I met Shona, the proprietress, at the door of the BnB in Grantown-on-Speyside, a very green, misty, and placid little burb that slumbers somewhere in the north of Scotland. She asked me how the day had been, and if our bus had been raucous.
No, I said, we are not. Strangely our busload of ten people driving from place to place drinking Scotch whisky isn’t raucous at all. We are all rather quiet and keeping to ourselves. I might blame the 4 Canadians, because they are a rather reserved bunch. But truthfully, I’m not helping either, with my naturally introverted tendencies. However, as a group, none of us have really connected – nobody seems to be having conversations, even with people they know.
For the night, we have all been scattered across a few different hotels or bed and breakfasts in this tiny town, and I’m the only one staying at Brooklynn (that’s what my BnB is called), a quaint fairy tale cottage just off of the main road. Since I didn’t get anybody’s number, and because we didn’t make any arrangements I was on my own for dinner.
I think the group of us are a weird bunch. We don’t dislike each other. We’re just indifferent.
Dinner, by the way, was steak and ale pie. It was good.
Regardless of the standoffish nature of our coterie, the day was fun. First thing in the morning I checked out of the hostel and walked 15 minutes across town to the bus station, pausing only for a bite to eat.
Once aboard the bus, the driver began to regale us with stories about Edinburgh and Scotland. I’m sure the driver has a name, but I don’t know it. In fact I know only 2 other names on the bus (having forgotten one other).
We drove generally northward out of Edinburgh for about an hour and a quarter before we stopped at the Lindores Abbey Distillery. As we walked in I was struck by the similarities to a tasting room at a winery. I guess I shouldn’t have really expected anything different, but I definitely noticed the similarities.
This distillery has been constructed on the site of a medieval abbey, but the modern incarnation is rather young, opening in 2017 and recently producing their first true whisky, which I think has aged 4 years (the minimum is 3 years and 1 day). Prior to that they were producing Aqua Vita, which is an herbal extraction that can be produced rapidly
They showed us the mash rooms and the massive distillation columns.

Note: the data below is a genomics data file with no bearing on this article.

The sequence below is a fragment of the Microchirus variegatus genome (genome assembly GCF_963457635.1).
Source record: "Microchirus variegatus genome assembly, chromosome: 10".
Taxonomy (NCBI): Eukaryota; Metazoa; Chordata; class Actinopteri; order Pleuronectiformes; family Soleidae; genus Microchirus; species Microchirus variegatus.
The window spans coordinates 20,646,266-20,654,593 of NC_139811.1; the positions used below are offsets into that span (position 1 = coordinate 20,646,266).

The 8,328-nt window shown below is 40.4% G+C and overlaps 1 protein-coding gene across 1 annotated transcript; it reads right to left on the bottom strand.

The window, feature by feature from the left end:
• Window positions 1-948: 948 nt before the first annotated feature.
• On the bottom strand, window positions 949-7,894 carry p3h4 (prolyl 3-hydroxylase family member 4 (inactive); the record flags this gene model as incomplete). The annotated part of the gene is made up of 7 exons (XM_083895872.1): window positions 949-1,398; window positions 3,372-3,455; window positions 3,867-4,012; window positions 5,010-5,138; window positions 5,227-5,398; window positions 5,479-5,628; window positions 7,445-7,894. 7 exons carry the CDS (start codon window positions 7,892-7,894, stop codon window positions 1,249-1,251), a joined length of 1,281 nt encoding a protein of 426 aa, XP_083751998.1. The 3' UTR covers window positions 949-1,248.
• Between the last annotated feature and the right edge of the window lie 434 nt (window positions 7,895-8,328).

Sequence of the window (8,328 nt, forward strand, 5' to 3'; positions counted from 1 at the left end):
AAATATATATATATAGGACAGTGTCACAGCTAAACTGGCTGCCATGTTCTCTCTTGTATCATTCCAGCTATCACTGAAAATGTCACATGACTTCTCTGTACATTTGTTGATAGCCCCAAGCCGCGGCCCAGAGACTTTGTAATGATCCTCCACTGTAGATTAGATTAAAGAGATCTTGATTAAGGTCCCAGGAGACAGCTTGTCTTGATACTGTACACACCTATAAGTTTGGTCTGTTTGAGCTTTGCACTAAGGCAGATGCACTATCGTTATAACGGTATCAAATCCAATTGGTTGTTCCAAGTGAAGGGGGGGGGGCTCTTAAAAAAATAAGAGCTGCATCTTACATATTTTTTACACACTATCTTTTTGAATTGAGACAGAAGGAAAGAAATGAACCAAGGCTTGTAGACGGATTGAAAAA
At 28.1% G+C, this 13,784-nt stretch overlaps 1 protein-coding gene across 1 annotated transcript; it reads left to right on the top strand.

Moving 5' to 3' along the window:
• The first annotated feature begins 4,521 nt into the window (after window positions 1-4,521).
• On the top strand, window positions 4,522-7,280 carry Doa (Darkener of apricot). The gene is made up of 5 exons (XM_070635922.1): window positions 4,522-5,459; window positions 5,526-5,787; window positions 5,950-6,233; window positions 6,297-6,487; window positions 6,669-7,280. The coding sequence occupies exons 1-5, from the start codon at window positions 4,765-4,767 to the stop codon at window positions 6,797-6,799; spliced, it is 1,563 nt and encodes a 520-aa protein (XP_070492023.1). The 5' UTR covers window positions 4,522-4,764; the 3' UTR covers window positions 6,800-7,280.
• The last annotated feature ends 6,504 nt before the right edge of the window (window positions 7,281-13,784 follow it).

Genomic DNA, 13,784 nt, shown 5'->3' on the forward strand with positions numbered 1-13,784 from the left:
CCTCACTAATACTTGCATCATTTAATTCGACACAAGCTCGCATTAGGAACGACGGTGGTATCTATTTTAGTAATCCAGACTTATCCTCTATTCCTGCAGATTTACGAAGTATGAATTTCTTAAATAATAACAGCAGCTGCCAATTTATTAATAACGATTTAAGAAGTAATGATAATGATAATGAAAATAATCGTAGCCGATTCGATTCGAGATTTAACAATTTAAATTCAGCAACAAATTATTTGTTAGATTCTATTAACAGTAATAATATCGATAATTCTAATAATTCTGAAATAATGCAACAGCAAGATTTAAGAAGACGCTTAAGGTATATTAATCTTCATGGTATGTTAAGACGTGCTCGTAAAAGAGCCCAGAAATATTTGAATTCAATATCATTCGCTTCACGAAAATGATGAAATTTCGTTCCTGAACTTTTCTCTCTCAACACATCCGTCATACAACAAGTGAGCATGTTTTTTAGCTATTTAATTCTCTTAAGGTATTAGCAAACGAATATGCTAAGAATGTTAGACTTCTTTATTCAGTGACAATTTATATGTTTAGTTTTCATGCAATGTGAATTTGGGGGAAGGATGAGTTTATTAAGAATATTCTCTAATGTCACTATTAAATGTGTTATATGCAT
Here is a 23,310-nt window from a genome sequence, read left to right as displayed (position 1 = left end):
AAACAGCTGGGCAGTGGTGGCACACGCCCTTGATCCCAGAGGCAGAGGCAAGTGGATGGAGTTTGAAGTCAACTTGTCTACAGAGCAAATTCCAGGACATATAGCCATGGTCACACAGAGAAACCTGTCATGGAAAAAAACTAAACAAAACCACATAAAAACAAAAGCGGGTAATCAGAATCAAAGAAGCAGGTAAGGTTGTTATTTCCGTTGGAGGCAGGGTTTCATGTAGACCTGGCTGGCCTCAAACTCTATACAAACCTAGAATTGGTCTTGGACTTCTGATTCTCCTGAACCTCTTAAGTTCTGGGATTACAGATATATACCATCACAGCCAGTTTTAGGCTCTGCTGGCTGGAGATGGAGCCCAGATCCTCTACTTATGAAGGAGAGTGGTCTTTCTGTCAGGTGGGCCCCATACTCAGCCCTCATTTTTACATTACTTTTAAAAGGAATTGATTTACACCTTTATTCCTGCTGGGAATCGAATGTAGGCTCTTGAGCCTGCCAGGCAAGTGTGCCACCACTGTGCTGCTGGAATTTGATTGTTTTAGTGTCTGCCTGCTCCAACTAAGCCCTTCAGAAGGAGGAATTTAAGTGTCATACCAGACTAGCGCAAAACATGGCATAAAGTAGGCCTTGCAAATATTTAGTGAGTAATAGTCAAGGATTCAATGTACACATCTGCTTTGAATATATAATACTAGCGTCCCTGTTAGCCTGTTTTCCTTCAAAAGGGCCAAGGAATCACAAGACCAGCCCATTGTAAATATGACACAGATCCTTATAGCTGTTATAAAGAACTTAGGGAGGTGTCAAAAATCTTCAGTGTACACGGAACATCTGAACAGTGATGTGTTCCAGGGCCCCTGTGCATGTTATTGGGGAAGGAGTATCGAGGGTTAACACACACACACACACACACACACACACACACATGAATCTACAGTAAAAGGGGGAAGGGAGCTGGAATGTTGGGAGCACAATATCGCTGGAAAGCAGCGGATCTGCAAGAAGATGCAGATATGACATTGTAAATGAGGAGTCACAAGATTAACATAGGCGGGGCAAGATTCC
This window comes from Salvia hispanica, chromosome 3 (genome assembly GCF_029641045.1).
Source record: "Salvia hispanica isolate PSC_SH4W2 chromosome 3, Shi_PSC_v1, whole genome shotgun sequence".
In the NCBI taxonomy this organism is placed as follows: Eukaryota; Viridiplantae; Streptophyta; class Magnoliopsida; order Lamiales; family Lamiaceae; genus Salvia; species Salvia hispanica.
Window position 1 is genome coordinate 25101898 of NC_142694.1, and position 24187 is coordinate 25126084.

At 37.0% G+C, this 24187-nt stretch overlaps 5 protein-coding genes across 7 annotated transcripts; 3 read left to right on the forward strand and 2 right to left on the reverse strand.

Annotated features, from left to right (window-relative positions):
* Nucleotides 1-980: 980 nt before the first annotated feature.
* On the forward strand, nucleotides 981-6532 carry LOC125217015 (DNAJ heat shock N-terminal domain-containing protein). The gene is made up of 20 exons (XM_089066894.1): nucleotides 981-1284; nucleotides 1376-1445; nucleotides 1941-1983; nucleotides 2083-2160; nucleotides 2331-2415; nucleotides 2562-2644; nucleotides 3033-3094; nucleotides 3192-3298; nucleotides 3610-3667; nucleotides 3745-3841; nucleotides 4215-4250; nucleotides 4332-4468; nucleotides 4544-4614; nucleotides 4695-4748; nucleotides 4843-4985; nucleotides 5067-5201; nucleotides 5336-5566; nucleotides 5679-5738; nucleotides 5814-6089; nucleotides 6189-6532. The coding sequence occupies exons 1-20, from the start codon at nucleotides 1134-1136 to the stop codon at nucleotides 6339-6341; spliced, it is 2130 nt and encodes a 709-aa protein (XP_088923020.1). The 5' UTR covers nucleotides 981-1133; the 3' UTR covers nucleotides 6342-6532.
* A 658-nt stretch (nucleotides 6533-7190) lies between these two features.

When first distilled, the spirit is crystal clear (and isn’t actually whisky at that point).
To become whisky, it must be aged in oak barrels. Almost everybody here uses old bourbon barrels for at least part of the process, because bourbon barrels can only be used once, whereas Scotch barrels can be used repeatedly. Further, by using old barrels, the final product has a less pronounced woody flavor. Sometimes producers will finish the spirit in sherry or wine barrels.
The whisky here is good, but not remarkable. I can only carry a few bottles home and want to get something I can’t get in the States. This is unique in that regard, but not good enough to earn a precious spot in the suitcase.
We continued north, then, into the Scottish Highlands. The plan today had been to stop at two distilleries, one of which was Royal Lochnagar, near Balmoral Castle (the Queen’s estate). Royal Lochnagar is closed due to the Queen’s death, so instead we had to modify our itinerary.
As part of this change in plans, time was limited, so when we stopped at a small town for lunch we were asked to limit ourselves to buying sandwiches from the grocer. In one of our rare shared moments, none of us was impressed by that experience.
Back on the bus, I could feel the chill settling in, so on the sole occasion when we stopped for photos on a windswept hillside, I made sure to pull on a sweatshirt. Stepping outside of the shelter of the bus, into the biting gusts, I was glad I had made this choice.
Back on the bus we resumed our expedition, somewhat deficient of Scotch. To make up for the closure of Royal Lochnagar, we stopped at a prominent local store, the Whisky Castle, for a tasting. We were offered 3 unique whiskies, two of which were their own bottlings. These two were better than the first, and one even earned a trip home.
This will be a great souvenir for me to share with my family and friends. And truthfully, these really are the best sorts of things I can bring home: memories, recipes, food, or drinks. These are special ways that I can keep my loved ones with me on my travels, even when I travel alone.